3 Key Math Skills Kids Should Practice Daily

When it comes to helping your child learn, lots of parents feel daunted. Modern curriculums, classrooms, and lessons can feel like a long way from what parents remember from their own school days. One good tip is to focus on the simple stuff, like key math skills, letter formation, and reading daily. If your child is regularly practicing such skills, this will have an overall positive effect on their learning across the curriculum. Check out these three key math skills that your kid can practice daily until they’re fluent in using them.

Number Bonds to 10

If your child has recently started elementary school, you’re about to hear the term ‘number bonds’ a whole lot more often. Essentially, this is about pairing the numbers which will add together to make 10—eight and two, six and four, five and five, and so on. For adults, this may seem easy and simple, but kids need to feel absolutely confident using their number bonds to 10 if they are going to be successful in more complex areas of maths. You can offer support by playing simple addition games, using flashcards, or simply verbally reminding your child of which numbers pair together to make 10.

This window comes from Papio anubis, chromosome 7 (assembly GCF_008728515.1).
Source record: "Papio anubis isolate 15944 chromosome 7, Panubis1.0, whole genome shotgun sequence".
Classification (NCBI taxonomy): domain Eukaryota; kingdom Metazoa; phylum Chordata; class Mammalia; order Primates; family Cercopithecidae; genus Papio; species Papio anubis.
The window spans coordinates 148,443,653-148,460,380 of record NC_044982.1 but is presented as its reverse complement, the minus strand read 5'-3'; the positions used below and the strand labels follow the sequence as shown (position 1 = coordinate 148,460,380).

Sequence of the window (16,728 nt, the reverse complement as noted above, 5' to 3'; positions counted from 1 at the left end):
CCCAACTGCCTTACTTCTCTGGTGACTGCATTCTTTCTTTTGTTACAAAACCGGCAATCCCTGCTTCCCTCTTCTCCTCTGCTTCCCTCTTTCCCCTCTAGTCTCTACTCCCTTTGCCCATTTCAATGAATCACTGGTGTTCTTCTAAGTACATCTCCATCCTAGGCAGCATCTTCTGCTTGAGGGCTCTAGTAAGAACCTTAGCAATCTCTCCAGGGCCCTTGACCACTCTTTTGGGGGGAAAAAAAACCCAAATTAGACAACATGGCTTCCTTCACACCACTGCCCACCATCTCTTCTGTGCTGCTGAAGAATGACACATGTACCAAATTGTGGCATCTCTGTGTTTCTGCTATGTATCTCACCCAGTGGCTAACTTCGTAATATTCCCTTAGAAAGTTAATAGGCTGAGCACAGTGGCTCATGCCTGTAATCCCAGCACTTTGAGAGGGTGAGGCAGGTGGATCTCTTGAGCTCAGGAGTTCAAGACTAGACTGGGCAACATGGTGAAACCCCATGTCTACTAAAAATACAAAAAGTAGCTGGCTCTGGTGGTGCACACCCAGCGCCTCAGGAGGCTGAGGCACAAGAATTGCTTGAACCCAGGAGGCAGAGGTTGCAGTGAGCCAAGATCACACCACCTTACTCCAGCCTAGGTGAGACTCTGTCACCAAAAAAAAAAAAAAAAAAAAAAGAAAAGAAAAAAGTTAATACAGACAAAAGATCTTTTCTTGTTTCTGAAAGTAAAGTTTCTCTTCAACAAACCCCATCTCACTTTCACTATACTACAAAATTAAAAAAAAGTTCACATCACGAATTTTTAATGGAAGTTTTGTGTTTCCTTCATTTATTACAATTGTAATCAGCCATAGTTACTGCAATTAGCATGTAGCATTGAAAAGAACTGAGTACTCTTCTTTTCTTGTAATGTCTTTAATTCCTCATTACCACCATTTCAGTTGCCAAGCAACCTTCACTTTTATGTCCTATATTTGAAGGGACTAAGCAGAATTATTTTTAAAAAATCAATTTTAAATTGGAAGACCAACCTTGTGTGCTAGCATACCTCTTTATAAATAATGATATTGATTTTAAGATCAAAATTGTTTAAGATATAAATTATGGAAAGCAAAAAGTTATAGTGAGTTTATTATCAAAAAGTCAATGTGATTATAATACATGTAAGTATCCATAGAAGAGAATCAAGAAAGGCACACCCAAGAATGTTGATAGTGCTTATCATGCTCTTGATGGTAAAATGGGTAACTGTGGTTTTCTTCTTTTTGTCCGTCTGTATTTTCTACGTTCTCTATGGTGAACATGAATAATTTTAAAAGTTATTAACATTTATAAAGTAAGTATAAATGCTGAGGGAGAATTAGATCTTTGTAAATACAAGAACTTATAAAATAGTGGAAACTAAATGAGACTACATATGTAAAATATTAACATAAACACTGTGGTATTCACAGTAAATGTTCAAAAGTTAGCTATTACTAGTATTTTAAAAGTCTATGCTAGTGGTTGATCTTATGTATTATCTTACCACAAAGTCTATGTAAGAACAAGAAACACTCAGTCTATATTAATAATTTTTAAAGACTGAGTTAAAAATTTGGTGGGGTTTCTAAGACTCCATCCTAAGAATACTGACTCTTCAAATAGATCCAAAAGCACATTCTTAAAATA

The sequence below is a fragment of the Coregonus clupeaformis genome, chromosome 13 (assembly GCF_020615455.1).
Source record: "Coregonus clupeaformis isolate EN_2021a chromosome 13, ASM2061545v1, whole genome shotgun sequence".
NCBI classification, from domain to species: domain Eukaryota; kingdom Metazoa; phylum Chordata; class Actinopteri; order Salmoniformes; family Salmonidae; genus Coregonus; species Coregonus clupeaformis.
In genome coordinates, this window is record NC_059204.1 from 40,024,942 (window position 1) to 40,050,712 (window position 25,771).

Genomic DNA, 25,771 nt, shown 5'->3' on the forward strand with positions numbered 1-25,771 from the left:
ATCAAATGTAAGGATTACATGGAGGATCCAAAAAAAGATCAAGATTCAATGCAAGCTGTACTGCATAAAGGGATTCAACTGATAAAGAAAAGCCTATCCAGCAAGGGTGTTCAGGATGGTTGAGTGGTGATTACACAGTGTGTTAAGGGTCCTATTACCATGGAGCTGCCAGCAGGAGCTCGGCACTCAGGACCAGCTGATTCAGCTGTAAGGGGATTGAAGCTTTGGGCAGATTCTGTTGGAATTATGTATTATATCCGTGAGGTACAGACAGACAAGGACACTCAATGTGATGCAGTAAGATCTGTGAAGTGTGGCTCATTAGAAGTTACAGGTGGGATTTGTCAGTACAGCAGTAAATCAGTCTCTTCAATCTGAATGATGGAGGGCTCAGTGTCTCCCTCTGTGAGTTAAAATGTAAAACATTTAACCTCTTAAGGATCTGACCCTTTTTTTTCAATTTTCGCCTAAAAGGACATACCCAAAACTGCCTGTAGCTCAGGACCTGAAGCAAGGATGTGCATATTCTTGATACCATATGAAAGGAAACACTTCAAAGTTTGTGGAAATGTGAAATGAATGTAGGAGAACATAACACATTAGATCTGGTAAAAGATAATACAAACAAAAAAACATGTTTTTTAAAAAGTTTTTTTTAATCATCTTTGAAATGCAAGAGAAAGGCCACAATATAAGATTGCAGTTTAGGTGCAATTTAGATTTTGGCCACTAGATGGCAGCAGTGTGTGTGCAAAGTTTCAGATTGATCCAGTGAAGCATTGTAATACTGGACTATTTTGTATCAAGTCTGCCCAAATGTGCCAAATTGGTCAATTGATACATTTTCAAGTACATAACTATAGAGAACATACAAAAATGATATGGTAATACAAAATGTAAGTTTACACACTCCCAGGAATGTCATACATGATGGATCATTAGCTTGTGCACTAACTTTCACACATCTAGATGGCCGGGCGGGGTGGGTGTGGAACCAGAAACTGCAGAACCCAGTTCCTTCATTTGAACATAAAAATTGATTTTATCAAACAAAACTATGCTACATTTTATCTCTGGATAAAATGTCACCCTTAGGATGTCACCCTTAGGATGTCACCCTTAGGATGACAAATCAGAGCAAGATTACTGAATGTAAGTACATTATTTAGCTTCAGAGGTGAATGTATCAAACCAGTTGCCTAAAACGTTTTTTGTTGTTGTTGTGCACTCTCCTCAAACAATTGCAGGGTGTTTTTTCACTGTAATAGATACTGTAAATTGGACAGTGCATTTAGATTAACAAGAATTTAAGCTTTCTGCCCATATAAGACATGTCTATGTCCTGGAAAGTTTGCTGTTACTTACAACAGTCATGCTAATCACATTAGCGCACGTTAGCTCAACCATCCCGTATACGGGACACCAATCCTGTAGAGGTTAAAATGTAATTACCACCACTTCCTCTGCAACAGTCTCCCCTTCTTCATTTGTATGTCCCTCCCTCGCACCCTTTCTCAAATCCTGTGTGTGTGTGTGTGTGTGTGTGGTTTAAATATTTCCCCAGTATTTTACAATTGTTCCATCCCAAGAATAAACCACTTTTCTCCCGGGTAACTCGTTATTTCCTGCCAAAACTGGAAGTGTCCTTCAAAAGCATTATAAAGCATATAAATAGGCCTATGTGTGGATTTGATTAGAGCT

Most of us remember practicing our times tables from our school days. While it may seem like one of the more boring elements of maths, feeling fluent and confident in using the times tables up to 12 x 12 is really important when it comes to tackling more complex mathematical equations. Mastering multiplication can also help children understand the concept of division, something that many kids struggle with initially.

Number Lines

Being able to use a number line to support calculation is a really important step in developing your child’s independence when it comes to working out problems. If you ask a kid to show you how to use a number line to demonstrate that seven minus four makes three, lots of children draw a blank and look very confused. Help them by showing them (moving a counter or small object along the numbers in the line works well) until they can see the usefulness of the number line in supporting their maths.